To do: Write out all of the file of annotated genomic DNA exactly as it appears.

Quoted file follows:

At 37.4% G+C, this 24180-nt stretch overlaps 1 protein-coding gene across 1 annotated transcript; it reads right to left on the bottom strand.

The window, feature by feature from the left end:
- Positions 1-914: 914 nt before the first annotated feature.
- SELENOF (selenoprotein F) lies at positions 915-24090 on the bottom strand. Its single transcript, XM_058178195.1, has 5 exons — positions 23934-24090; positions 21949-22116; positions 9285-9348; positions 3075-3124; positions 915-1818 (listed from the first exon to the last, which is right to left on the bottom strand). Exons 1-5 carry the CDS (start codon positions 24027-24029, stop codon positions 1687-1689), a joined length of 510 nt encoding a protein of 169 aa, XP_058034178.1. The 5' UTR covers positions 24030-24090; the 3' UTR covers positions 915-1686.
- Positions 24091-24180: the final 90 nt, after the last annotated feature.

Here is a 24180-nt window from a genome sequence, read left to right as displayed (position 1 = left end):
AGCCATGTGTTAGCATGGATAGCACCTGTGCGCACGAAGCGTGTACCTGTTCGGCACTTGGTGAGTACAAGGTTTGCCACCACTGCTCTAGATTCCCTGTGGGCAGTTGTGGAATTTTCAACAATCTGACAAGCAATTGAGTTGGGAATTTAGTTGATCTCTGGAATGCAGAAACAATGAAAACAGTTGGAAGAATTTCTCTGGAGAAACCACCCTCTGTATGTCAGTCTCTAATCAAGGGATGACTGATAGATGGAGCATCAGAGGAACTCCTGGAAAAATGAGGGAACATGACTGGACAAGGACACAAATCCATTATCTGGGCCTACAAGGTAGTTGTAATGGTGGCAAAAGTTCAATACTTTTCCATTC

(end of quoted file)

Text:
At 37.4% G+C, this 24180-nt stretch overlaps 1 protein-coding gene across 1 annotated transcript; it reads right to left on the bottom strand.

The window, feature by feature from the left end:
- Positions 1-914: 914 nt before the first annotated feature.
- SELENOF (selenoprotein F) lies at positions 915-24090 on the bottom strand. Its single transcript, XM_058178195.1, has 5 exons — positions 23934-24090; positions 21949-22116; positions 9285-9348; positions 3075-3124; positions 915-1818 (listed from the first exon to the last, which is right to left on the bottom strand). Exons 1-5 carry the CDS (start codon positions 24027-24029, stop codon positions 1687-1689), a joined length of 510 nt encoding a protein of 169 aa, XP_058034178.1. The 5' UTR covers positions 24030-24090; the 3' UTR covers positions 915-1686.
- Positions 24091-24180: the final 90 nt, after the last annotated feature.

Here is a 24180-nt window from a genome sequence, read left to right as displayed (position 1 = left end):
AGCCATGTGTTAGCATGGATAGCACCTGTGCGCACGAAGCGTGTACCTGTTCGGCACTTGGTGAGTACAAGGTTTGCCACCACTGCTCTAGATTCCCTGTGGGCAGTTGTGGAATTTTCAACAATCTGACAAGCAATTGAGTTGGGAATTTAGTTGATCTCTGGAATGCAGAAACAATGAAAACAGTTGGAAGAATTTCTCTGGAGAAACCACCCTCTGTATGTCAGTCTCTAATCAAGGGATGACTGATAGATGGAGCATCAGAGGAACTCCTGGAAAAATGAGGGAACATGACTGGACAAGGACACAAATCCATTATCTGGGCCTACAAGGTAGTTGTAATGGTGGCAAAAGTTCAATACTTTTCCATTC